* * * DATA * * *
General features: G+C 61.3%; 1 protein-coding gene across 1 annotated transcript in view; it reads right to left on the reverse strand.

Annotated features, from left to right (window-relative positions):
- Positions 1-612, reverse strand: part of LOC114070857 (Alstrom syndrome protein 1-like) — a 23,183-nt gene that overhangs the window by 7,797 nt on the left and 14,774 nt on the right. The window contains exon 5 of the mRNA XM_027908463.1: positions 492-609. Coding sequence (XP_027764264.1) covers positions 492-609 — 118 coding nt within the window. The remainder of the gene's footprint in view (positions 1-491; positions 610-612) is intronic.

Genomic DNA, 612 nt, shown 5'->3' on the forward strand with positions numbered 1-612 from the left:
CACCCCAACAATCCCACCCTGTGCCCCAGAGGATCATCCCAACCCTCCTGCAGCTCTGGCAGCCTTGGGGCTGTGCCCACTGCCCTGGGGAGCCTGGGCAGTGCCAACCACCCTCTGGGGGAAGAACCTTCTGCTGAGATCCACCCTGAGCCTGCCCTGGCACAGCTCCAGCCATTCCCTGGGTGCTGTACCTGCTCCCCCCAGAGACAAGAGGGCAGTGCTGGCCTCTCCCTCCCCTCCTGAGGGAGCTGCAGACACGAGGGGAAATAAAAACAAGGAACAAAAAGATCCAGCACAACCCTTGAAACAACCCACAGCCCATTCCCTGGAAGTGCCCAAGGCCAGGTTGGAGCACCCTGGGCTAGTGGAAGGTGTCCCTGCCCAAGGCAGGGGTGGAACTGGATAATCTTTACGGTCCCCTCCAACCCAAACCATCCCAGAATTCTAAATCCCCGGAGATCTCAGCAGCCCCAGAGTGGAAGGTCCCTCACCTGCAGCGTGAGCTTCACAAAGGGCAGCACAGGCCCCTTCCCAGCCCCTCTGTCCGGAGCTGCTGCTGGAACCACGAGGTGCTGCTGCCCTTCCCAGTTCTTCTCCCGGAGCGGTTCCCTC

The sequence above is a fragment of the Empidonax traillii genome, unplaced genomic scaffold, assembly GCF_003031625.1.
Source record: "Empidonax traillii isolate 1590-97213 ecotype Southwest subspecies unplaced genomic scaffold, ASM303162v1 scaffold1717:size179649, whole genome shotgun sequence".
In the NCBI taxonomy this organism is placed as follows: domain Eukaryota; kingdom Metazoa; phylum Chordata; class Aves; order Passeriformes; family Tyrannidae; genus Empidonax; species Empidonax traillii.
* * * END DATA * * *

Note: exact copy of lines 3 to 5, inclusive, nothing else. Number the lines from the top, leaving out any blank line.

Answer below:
- Positions 1-612, reverse strand: part of LOC114070857 (Alstrom syndrome protein 1-like) — a 23,183-nt gene that overhangs the window by 7,797 nt on the left and 14,774 nt on the right. The window contains exon 5 of the mRNA XM_027908463.1: positions 492-609. Coding sequence (XP_027764264.1) covers positions 492-609 — 118 coding nt within the window. The remainder of the gene's footprint in view (positions 1-491; positions 610-612) is intronic.

Genomic DNA, 612 nt, shown 5'->3' on the forward strand with positions numbered 1-612 from the left:
CACCCCAACAATCCCACCCTGTGCCCCAGAGGATCATCCCAACCCTCCTGCAGCTCTGGCAGCCTTGGGGCTGTGCCCACTGCCCTGGGGAGCCTGGGCAGTGCCAACCACCCTCTGGGGGAAGAACCTTCTGCTGAGATCCACCCTGAGCCTGCCCTGGCACAGCTCCAGCCATTCCCTGGGTGCTGTACCTGCTCCCCCCAGAGACAAGAGGGCAGTGCTGGCCTCTCCCTCCCCTCCTGAGGGAGCTGCAGACACGAGGGGAAATAAAAACAAGGAACAAAAAGATCCAGCACAACCCTTGAAACAACCCACAGCCCATTCCCTGGAAGTGCCCAAGGCCAGGTTGGAGCACCCTGGGCTAGTGGAAGGTGTCCCTGCCCAAGGCAGGGGTGGAACTGGATAATCTTTACGGTCCCCTCCAACCCAAACCATCCCAGAATTCTAAATCCCCGGAGATCTCAGCAGCCCCAGAGTGGAAGGTCCCTCACCTGCAGCGTGAGCTTCACAAAGGGCAGCACAGGCCCCTTCCCAGCCCCTCTGTCCGGAGCTGCTGCTGGAACCACGAGGTGCTGCTGCCCTTCCCAGTTCTTCTCCCGGAGCGGTTCCCTC